SINGAPORE--Singapore Internet users, who are getting speeds far below those advertised, may have little in the way of legal protection.
Internet connection speeds are not included in the Infocomm Development Authority of Singapore's quality of service (QoS) guidelines for ISPs (Internet Service Providers), and, according to an IDA spokesperson, consumers will have to lodge their grievances with their respective service providers.
The IDA publishes its QoS guidelines under the TCC 2005 (Code of Practice For Competition In The Provision of Telecommunication Service), and the specifications require ISPs to provide information of their services to customers, such as service provisioning for packages offered.
Although Internet connection speed is not part of the TCC 2005, parameters such as network availability, network latency and bandwidth utilization can be found within.
Irene Ng, associate director for Singapore-based Keystone Law Corporation's telecommunications practice, said that a customer may seek remedies against an ISP by pursuing a complaint for breach under the TCC 2005.
But it may all come down to semantics.
Ng said: "[Success in seeking remedies] may all depend on the wording of the promised speed and consumer contracts may not be drafted fairly.
"Then, in default of a contractual remedy, the recourse would be to see if the Internet service providers did adhere to IDA's minimum quality of service (QoS) or to general consumer protection laws."
Another approach, Ng noted, would be to seek the protection afforded under the Consumer Protection (Fair Trading) Act, where consumers could sue the service provider for an unfair practice of misrepresenting the terms of the service offered.
This option, however, is available only where the amount being claimed is less than the threshold limit of S$20,000 (US$13128), said Ng.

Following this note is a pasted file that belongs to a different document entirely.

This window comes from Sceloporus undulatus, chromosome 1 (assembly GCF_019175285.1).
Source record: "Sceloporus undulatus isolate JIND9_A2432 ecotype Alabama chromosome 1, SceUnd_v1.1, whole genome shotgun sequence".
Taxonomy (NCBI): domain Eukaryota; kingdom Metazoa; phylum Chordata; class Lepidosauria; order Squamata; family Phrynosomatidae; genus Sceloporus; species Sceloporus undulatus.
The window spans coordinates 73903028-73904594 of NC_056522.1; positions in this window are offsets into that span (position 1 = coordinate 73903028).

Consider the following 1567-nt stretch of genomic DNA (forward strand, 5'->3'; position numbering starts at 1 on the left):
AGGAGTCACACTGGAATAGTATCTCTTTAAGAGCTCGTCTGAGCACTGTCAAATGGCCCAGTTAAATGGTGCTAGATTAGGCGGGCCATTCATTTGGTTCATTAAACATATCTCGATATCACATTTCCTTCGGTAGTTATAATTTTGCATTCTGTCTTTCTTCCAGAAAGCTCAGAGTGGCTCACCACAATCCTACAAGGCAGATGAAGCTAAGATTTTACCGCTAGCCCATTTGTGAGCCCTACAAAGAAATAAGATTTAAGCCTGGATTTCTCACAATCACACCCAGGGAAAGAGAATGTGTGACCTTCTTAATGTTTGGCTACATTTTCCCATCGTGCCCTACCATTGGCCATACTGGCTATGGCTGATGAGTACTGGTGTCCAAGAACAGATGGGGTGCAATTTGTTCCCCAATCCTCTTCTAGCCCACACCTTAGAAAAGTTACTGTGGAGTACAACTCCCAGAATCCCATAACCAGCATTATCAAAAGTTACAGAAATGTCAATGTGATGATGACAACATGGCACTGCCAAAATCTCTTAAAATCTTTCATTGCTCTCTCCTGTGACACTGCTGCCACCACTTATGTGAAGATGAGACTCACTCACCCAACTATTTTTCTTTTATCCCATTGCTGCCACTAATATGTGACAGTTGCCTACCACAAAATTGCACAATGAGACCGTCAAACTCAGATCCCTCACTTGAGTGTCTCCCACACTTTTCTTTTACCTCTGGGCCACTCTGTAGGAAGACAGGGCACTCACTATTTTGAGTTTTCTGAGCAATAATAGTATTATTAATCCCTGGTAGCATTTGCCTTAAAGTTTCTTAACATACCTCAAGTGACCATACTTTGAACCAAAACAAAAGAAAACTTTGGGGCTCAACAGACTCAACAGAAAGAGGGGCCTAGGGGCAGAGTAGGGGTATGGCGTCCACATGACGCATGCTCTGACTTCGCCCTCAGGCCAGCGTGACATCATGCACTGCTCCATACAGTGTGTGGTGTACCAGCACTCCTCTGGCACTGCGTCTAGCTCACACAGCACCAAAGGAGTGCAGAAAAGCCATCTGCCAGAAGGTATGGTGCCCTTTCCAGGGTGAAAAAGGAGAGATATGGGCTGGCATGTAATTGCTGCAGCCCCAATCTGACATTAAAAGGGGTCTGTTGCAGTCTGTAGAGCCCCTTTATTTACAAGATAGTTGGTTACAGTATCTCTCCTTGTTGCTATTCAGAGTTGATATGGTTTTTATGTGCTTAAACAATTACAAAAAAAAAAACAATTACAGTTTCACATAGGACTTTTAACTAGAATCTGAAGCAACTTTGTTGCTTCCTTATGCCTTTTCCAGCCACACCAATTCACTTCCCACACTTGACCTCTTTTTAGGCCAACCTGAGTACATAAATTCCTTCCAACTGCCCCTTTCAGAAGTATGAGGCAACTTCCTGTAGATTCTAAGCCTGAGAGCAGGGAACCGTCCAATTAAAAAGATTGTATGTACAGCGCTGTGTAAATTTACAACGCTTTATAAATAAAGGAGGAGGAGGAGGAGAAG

The IDA said that while advertised speeds are typically the maximum possible speeds achieved, consumers can check the actual speeds achieved from its monthly speed benchmarking reports.
Explaining why Internet connection speed is not included in its guidelines, the IDA said: "Internet connection speed can be affected by external factors beyond the control of ISPs. These may include a user's computer configuration and bandwidth provided by administrators of overseas Web sites."
The IDA spokesperson added that "foreign telecoms regimes have also excluded QoS standards for Internet connection speed for similar reasons."
StarHub told ZDNet Asia that its average broadband speeds are "very close to [its] advertised rates", and it takes feedback from the IDA's benchmarking test to refine its service.
Earlier this month, U.K. watchdog Which? ran a survey of U.K. bandwidth speeds and found the average speed to be far lower than advertised.
Which? questioned the way in which those speeds were advertised, and when conducted by ZDNet Asia, a spokesperson said in an e-mail that "the telecoms wiring of the U.K. is quite old, such that it is not capable of providing reliable speeds along the full length of a wire".